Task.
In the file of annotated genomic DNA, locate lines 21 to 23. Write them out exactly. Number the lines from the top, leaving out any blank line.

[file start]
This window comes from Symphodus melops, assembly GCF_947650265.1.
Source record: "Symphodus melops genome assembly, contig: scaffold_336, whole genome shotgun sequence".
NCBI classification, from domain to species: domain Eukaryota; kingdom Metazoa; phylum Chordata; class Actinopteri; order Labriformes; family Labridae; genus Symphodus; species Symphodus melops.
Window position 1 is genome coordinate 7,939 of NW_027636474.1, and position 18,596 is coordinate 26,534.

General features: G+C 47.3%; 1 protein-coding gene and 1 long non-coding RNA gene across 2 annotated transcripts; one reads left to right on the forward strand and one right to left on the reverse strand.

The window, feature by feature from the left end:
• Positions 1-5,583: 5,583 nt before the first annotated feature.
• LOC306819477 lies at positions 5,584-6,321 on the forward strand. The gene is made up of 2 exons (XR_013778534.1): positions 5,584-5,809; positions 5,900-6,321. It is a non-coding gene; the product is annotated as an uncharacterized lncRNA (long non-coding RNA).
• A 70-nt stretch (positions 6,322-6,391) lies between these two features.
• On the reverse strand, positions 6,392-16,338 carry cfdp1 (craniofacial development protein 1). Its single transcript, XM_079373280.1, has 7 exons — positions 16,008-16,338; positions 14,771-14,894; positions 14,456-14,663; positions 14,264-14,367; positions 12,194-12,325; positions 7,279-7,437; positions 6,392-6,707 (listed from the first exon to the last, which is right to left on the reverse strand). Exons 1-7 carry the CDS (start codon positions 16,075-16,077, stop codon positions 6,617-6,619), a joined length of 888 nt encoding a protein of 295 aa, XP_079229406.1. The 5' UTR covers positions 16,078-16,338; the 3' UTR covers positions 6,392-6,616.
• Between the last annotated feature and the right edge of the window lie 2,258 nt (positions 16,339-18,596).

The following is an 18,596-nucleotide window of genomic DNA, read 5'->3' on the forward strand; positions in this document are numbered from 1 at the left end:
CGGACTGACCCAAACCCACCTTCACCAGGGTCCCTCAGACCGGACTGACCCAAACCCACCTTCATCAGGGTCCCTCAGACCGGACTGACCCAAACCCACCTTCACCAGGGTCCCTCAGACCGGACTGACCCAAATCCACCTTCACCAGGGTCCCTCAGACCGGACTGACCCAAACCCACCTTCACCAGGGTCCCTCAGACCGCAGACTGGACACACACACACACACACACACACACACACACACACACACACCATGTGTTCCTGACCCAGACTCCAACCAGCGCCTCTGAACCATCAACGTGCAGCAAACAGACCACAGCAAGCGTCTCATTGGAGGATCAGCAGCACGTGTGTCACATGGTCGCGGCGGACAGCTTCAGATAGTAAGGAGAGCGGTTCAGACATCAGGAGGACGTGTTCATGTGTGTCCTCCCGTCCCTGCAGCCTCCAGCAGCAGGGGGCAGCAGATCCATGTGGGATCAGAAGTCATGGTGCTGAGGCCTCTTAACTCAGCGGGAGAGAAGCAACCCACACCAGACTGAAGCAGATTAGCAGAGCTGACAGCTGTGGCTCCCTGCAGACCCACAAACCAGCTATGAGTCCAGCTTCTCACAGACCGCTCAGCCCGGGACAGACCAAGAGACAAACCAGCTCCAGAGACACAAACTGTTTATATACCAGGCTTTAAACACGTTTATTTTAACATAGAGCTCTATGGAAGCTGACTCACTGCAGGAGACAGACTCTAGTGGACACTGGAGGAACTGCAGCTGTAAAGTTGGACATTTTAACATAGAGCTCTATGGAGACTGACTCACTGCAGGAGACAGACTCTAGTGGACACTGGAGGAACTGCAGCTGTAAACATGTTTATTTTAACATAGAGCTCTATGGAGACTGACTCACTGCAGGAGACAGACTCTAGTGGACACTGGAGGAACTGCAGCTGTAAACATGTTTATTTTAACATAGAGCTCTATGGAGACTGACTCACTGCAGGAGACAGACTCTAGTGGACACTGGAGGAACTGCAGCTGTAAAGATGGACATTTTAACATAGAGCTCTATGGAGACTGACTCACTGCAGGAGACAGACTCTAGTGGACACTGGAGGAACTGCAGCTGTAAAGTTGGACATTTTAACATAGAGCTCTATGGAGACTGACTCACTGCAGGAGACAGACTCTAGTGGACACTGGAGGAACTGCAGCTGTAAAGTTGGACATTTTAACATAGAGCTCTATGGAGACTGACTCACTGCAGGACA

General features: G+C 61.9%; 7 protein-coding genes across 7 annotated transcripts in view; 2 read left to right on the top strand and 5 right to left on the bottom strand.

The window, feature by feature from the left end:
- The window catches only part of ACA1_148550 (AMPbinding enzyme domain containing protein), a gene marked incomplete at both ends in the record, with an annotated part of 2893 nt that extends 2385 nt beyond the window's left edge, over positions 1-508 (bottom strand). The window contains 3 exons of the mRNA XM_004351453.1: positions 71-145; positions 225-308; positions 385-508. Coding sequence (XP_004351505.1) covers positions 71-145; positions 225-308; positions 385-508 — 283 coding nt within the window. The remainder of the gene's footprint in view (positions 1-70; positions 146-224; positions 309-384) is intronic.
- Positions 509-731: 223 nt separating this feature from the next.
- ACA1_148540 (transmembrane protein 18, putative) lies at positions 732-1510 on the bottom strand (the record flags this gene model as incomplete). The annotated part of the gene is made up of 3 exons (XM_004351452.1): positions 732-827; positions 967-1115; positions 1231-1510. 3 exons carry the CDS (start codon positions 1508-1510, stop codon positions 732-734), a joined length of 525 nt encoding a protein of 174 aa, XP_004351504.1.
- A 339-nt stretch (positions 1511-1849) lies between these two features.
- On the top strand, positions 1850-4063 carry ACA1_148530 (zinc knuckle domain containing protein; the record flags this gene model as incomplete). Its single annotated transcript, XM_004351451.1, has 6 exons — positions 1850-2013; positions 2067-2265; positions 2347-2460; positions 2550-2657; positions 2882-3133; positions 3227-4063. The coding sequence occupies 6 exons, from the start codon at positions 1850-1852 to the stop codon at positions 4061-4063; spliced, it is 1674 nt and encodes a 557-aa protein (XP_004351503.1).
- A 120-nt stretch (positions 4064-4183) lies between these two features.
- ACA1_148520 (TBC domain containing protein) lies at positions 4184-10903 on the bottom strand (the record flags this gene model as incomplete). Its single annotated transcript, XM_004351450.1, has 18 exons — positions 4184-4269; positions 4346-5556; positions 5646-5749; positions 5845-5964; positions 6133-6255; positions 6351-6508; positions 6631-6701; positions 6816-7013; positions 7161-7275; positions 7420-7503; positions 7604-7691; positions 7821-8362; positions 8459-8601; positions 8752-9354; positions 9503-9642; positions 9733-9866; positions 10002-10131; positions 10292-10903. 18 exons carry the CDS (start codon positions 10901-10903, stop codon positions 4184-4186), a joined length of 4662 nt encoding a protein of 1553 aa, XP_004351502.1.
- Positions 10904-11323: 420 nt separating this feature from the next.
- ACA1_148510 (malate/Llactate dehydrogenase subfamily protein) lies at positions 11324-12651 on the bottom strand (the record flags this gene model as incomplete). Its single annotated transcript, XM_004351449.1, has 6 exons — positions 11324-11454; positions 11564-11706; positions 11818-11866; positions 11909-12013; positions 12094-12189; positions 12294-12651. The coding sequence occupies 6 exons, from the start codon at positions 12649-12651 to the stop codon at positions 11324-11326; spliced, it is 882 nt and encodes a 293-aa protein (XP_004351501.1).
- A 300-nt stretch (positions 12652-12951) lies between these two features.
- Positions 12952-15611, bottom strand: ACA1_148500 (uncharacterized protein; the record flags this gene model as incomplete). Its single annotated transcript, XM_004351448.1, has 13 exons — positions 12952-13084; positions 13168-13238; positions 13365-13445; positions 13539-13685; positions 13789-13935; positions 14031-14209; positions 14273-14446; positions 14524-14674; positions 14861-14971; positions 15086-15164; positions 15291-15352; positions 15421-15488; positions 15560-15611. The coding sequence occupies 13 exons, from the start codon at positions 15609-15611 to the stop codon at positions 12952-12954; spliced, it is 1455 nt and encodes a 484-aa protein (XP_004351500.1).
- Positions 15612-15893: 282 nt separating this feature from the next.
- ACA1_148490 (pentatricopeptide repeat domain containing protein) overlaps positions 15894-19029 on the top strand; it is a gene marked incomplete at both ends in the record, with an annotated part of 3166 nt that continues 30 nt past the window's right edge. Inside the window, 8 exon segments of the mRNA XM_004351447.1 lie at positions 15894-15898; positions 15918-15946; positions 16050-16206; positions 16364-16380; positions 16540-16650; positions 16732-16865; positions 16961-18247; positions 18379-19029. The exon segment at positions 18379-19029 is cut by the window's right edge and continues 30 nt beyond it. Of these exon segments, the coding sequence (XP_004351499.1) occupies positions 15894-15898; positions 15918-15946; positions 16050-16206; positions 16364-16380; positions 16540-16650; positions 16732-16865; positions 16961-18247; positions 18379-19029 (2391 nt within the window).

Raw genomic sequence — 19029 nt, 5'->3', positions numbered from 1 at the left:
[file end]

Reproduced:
- A 120-nt stretch (positions 4064-4183) lies between these two features.
- ACA1_148520 (TBC domain containing protein) lies at positions 4184-10903 on the bottom strand (the record flags this gene model as incomplete). Its single annotated transcript, XM_004351450.1, has 18 exons — positions 4184-4269; positions 4346-5556; positions 5646-5749; positions 5845-5964; positions 6133-6255; positions 6351-6508; positions 6631-6701; positions 6816-7013; positions 7161-7275; positions 7420-7503; positions 7604-7691; positions 7821-8362; positions 8459-8601; positions 8752-9354; positions 9503-9642; positions 9733-9866; positions 10002-10131; positions 10292-10903. 18 exons carry the CDS (start codon positions 10901-10903, stop codon positions 4184-4186), a joined length of 4662 nt encoding a protein of 1553 aa, XP_004351502.1.
- Positions 10904-11323: 420 nt separating this feature from the next.